Compositions with succulents: how to choose plants and what is important to know

Better to set the record straight right away: the topic of compositions has very little to do with the spirit of this site. In fact, we are just the opposite: on the one hand, the spartan approach that aims to obtain plants similar to those in habitat and that is the basis of my cultivation method; on the other hand, cultivation for aesthetic purposes only, which I do not practice but which we know very well is widespread. But life, as you know, is never all black or all white; some nuance must always be there…. So, here is an article accompanied by a video of mine on how to make a simple succulent plant arrangement. After all, an eye for aesthetics never hurts, and even I, who love “lived-in,” nature-like plants, do not disdain a well-done composition, as long as it is no-frills and made with respect for the needs of the individual plants. Warning: the theme may seem obvious and the subject matter very simple, but it’s not so and you will understand why in the next lines. 

Assuming that in plant compositions everyone is free to do what they want, this is just an aesthetic field, that is, related to personal taste, if you want to make compositions that will last over time and that will not make the plants suffer or die quickly, it will be wise to choose the right essences judiciously and place them in the correct substrate.

Let’s see in this article how to correctly choose the plants for our compositions (…)

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Plastic, terracotta, square or round? Here’s how to choose pots for cacti and succulents

Plastic or terracotta pots? Round, square, shallow or deep? And then again: is it better to have one plant per pot or several plants in one box or in a large bowl? At first glance, the subject may seem trivial, but the choice of the right vase for growing cacti and succulent plants has an undeniable impact on the consequence of the cultivation. The choice of the right pot, it can be said, is indeed closely related to the type of cultivation we adopt for our plants (indoors, on a balcony, in a greenhouse, in the open air, etc.) and to the various elements that characterize it, such as watering, type of substrate, exposure, temperature, and much more.

Net of purely aesthetic and therefore personal choices, let’s see how to choose the right containers for succulents’ cultivation, evaluating the pros and cons of the various shapes and materials with which the pots available on the market are made. (…)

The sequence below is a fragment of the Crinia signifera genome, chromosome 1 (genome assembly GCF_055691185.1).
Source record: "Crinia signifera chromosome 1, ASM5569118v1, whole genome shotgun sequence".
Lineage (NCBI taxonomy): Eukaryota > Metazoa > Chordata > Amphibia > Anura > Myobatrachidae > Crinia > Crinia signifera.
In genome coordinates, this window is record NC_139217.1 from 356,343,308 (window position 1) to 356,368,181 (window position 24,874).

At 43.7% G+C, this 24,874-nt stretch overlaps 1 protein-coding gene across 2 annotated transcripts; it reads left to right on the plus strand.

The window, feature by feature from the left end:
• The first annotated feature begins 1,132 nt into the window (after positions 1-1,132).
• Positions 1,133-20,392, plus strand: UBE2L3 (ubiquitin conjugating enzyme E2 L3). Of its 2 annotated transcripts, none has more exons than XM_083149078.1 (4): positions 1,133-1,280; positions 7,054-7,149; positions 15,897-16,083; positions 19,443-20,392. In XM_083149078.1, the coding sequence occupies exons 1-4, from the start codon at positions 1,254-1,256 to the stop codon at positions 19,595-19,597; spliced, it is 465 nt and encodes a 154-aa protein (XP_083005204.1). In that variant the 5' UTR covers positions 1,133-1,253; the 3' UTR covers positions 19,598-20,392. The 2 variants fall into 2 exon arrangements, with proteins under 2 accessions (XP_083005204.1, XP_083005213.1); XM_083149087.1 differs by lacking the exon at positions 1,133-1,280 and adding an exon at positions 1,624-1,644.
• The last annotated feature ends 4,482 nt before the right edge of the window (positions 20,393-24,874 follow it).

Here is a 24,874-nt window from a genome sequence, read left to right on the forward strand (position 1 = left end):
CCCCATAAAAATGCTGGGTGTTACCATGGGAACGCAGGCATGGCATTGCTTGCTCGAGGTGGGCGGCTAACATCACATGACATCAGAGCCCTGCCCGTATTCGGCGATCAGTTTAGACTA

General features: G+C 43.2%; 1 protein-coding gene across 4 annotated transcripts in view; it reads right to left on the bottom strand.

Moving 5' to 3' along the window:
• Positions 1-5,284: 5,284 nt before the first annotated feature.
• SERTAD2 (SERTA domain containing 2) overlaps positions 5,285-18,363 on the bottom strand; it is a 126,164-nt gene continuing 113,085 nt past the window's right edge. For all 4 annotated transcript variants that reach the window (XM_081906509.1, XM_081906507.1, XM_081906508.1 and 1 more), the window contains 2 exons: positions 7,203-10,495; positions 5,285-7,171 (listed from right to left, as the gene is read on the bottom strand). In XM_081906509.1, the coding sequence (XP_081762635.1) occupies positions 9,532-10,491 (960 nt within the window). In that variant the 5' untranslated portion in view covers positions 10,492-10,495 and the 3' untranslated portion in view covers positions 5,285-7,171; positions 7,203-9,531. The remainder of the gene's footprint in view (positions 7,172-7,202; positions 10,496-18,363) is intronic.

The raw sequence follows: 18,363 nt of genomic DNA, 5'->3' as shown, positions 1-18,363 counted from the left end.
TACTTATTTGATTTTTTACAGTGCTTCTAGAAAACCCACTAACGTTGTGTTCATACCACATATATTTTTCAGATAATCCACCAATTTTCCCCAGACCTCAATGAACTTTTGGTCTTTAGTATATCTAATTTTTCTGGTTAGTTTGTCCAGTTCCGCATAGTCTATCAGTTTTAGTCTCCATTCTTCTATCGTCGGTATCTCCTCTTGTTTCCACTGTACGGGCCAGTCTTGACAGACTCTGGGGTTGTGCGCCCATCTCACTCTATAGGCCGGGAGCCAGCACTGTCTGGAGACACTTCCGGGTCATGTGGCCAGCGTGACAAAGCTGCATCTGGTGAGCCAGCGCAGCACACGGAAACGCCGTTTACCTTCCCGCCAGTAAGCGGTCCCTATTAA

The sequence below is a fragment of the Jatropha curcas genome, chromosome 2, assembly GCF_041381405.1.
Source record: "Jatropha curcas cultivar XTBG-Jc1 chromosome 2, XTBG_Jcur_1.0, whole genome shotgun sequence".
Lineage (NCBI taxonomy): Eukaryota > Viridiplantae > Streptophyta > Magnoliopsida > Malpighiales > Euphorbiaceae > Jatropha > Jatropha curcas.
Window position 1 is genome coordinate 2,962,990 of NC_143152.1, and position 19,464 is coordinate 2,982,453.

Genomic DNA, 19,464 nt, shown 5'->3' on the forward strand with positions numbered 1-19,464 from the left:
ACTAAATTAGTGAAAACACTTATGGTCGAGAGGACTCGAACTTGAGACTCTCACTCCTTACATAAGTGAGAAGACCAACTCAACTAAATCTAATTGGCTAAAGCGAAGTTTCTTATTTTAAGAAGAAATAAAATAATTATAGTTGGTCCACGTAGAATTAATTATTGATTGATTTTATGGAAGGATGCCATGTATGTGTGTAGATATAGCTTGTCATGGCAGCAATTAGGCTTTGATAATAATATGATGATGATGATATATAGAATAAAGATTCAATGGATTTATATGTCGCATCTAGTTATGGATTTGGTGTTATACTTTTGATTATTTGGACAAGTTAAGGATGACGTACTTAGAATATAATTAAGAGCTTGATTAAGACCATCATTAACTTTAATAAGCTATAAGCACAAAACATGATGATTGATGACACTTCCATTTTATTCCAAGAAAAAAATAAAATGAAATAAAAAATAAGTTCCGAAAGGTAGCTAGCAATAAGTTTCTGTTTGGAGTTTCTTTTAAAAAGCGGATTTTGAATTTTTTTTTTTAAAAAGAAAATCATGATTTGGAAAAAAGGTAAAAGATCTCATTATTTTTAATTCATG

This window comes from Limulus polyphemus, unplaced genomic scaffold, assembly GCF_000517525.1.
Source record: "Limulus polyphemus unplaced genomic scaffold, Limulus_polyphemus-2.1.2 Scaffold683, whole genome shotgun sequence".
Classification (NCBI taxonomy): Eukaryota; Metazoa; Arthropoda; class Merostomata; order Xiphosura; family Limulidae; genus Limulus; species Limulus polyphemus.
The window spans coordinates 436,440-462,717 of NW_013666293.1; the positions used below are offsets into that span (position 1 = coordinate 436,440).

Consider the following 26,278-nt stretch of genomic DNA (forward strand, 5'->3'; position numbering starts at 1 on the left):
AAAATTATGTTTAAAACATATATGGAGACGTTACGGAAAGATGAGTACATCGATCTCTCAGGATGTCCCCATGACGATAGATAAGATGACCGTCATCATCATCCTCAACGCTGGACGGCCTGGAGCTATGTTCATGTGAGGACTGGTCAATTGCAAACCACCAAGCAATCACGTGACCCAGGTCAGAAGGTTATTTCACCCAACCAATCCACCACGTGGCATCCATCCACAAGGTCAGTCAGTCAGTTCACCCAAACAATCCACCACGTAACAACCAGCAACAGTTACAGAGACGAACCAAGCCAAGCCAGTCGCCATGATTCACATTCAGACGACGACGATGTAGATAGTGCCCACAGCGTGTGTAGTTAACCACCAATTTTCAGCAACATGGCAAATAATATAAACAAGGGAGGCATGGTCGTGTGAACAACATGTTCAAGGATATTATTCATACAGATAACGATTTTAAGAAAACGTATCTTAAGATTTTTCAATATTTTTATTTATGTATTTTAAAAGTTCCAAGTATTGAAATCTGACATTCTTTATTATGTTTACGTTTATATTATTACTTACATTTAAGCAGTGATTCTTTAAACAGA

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Repotting cacti: a few tips on how best to do it without… donating blood!

Repotting is often one of the reasons why many people steer clear of cacti. Maybe they like the plant, but the idea that sooner or later it has to be repotted, with all those thorns, frightens those who are new to this kind of plant. Many people even decide to give up on cacti for getting leafy succulents, which are much easier to deal with when repotting. In fact, even particularly prickly plants like Echinocactus grusonii or Ferocactus are not so complicated to repot. A little experience and a few “tricks”, and you can get out of it without literally having to “give blood”.

Let’s see how to proceed and all there is to know about repotting,
especially the most challenging ones due to the plant’s size and the thorns on the stem. (…)

Continue reading “Repotting cacti: a few tips on how best to do it without… donating blood!”

How to repot cactus and succulent plants: in which period, how to proceed, which tricks to use

Some growers repot every year, while some others repot when required – i.e. when a plant shows signs of suffering or when the pot has become too small related to the stem. There can be many reasons for repotting (or racking, as someone says alternatively) a cactus or a succulent plant, and every grower has his own rules. As for me, I don’t have “fixed deadlines”: I evaluate plant by plant trying to understand if new soil and more space are needed. I repot my succulents when I see that the vase is now too small, when I believe that the soil has exploited or when I want to grow specific specimens more quickly. While it is true that many plants live quietly in the same container for five or six years (in many cases even longer!), it’s also true that frequent repottings (once a year or every two years) help to speed up the growth of cacti, particularly young plants and genera that over time take on considerable sizes, such as Echinocactus and Ferocactus.

I repot, also, when I notice that a plant has blocked for a long time and it doesn’t grow or produce new thorns. It can be the spy that something, at the root level, is going wrong. A plant that doesn’t grow or doesn’t swell despite watering, or, again, a plant that loses its colour (showing, for example, a lack of magnesium that not even fertilization can solve) can be saved by a repotting, with the cleaning of roots and the supply of new soil.

So let’s see in this article in which period it is better to repot cactus and succulent plants, which pots to choose (square, round, terracotta or plastic), how to check the roots and how to proceed in practice.

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